MacroBusiness was the most accurate forecaster on Australia interest rates in the market from 2011 forward. It predicted both the turn in rates downwards in 2011 and has had the most dovish outlook ever since. It also lead the debate around, and implementation of, macroprudential tools in 2014. MacroBusiness covers all apposite data and wider analysis of these issues daily.
The Reserve Bank of Australia has released its June decision and it’s deadpan except for one extra reference to the dollar (which it ignored and hardly budged): At its meeting today, the Board decided to leave the cash rate unchanged at 2.5 per cent. Growth in the global economy is continuing at a moderate pace,
Today’s RBA meeting might should begin with a minute’s silence for the death of business lending. From the AFR: …new analysis of official figures from UBS shows almost all of the net credit growth since 2012 has flowed into property, as opposed to new productive plant or equipment. The research by banking analyst Jonathan Mott
Here’s the latest from the Shadow RBA which continues to sorely disappoint in the scope of it operations: The Australian economy remains in limbo. While non-mining businesses appear to strengthen and the labour market is holding up, consumer confidence has taken a hit after the Coalition government’s first budget a fortnight ago. Furthermore, revisions to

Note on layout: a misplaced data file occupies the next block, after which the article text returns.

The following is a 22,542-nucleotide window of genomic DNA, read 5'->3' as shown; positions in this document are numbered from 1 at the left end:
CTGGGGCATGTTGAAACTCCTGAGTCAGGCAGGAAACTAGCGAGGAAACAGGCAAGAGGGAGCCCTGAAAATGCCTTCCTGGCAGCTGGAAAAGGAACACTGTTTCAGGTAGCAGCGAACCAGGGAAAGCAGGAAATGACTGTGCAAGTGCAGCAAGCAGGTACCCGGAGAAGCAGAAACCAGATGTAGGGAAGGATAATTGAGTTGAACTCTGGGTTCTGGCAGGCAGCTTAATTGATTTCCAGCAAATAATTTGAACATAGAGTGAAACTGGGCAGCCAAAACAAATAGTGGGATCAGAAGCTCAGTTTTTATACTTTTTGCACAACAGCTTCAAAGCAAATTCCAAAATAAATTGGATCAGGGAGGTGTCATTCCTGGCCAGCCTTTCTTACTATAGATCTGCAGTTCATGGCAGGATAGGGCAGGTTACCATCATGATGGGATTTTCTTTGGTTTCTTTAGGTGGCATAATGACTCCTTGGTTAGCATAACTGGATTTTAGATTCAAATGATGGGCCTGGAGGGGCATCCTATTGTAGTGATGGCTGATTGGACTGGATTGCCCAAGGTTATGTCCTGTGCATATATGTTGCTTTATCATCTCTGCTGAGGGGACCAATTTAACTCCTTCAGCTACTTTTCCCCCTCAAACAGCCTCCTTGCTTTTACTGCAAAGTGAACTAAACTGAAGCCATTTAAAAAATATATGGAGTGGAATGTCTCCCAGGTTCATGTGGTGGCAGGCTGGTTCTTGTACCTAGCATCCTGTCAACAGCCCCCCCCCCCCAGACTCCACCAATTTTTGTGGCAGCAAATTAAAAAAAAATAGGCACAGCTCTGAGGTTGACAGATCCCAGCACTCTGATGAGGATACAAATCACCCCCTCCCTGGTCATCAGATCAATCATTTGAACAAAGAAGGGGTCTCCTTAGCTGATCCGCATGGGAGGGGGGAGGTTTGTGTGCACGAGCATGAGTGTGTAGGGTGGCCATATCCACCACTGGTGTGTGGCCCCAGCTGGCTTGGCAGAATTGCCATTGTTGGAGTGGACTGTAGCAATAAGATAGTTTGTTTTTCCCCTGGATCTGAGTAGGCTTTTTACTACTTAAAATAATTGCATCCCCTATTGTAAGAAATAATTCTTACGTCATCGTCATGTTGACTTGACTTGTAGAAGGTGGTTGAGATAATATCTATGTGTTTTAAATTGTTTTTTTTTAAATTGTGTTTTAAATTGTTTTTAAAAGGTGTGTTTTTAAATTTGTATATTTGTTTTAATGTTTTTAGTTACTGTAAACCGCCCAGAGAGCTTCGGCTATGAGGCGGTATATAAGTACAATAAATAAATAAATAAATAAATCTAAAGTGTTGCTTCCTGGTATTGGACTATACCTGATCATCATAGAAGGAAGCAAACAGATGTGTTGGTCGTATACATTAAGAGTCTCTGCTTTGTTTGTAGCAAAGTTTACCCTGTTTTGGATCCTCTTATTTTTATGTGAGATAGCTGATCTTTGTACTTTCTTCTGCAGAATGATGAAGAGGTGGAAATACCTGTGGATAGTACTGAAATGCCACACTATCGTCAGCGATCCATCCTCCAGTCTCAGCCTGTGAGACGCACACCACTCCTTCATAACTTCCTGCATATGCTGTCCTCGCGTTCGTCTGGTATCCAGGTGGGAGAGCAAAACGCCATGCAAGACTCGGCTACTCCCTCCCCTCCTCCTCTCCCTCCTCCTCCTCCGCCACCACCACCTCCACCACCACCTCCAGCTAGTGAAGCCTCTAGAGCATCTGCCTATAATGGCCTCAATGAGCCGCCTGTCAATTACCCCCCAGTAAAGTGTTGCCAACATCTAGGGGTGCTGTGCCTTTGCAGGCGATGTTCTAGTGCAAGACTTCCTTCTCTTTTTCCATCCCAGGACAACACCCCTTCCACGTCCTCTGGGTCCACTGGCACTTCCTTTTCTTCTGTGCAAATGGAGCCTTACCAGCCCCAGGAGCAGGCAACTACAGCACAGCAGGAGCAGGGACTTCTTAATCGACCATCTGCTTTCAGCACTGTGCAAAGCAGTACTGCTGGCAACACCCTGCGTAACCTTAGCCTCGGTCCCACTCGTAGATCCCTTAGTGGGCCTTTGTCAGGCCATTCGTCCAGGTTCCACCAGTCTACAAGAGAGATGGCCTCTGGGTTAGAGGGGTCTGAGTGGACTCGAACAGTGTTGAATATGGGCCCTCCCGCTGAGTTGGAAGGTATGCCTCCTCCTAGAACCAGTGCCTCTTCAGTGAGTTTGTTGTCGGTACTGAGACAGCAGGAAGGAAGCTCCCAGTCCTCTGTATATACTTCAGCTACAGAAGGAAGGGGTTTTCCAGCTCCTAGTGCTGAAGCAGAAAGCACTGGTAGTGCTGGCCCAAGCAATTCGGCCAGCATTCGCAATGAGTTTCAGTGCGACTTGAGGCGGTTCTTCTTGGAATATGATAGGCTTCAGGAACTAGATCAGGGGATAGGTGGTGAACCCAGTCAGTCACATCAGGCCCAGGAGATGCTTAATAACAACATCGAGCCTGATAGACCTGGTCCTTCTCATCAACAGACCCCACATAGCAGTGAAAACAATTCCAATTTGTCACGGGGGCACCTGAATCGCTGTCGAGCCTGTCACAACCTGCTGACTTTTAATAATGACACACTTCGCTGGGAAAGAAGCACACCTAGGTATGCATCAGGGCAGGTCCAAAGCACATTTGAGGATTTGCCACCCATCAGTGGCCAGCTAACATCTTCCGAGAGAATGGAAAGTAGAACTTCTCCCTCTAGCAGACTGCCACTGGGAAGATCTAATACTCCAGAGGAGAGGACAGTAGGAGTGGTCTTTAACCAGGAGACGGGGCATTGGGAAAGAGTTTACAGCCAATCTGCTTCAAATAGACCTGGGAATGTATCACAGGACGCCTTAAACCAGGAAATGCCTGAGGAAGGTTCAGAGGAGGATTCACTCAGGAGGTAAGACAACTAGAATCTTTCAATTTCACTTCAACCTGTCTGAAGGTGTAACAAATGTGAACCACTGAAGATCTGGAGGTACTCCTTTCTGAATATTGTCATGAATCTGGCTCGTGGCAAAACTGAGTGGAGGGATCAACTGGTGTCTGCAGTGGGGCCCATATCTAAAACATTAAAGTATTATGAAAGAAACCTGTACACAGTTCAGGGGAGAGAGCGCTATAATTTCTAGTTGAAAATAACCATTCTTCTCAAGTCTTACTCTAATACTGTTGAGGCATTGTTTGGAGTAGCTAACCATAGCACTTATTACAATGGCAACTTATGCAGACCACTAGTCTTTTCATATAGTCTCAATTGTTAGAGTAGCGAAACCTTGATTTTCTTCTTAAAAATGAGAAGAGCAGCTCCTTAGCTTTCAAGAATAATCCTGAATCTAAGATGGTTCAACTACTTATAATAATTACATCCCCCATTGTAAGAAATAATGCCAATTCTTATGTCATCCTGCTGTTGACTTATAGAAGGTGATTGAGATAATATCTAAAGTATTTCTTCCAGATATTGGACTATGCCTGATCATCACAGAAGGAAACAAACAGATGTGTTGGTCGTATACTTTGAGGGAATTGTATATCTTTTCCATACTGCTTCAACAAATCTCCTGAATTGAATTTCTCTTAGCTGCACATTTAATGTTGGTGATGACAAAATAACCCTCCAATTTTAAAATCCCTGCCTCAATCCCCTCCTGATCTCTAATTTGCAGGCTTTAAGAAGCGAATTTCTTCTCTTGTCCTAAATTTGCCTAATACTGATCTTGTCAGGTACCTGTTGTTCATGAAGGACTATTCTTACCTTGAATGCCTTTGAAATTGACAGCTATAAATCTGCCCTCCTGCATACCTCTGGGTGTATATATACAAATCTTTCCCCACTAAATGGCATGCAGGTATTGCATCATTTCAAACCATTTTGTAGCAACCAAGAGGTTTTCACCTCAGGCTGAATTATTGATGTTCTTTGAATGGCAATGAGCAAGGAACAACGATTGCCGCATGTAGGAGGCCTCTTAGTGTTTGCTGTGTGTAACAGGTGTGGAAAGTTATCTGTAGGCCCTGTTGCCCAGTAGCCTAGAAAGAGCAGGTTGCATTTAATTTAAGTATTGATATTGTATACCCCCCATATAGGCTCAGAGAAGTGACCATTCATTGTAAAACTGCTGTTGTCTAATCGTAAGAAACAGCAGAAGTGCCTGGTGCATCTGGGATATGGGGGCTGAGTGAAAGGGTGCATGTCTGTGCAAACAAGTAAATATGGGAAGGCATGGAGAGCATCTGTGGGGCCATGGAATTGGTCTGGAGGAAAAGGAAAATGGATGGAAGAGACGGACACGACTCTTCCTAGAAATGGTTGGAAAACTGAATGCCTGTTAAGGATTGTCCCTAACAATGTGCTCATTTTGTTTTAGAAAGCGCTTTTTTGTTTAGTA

From the FT’s Gillian Tett today: …from the 1980s, it became fashionable to presume that macroeconomic management sat in a different silo from financial regulation: the former was dominated by debates about inflation targets and interest rates; the latter focused on bank supervision. Now the pendulum is swinging again. This week, Mark Carney, governor of
From Goldman Sach’s Tim Toohey, Andrew Boak and Philip Borkin and their assessment of yesterday’s RBA minutes: While there were no major changes within today’s Board Minutes, we do sense a slightly more cautious tone in some respects. Specifically, the RBA has highlighted that the recent strong growth in exports will not be sustained, that
The RBA minutes are out and feel pretty dated already. Here’s the conclusion: Members noted that there had been little change in the outlook for the global economy, with growth of Australia’s major trading partners in the year ahead still forecast to be around average. The latest data received on the domestic economy had evolved
Falling like feathered ninepins now. From Bloxo today: Driving a car with a broken shock absorber can be quite an unpleasant experience. Every bump in the road can be felt. For Australia’s economy, its key absorber of global economic shocks has been the AUD. Without large ups and downs in the AUD in recent years,
From Australia’s highest flying bullhawk today: Indeed it is time and I very much look forward to Kouk joining the beardove ranks. But, we should take a last look back at a soaring bullhawk before we move on. Kouk predictions 2014: As is normal at this time of the year, economists are pretty much compelled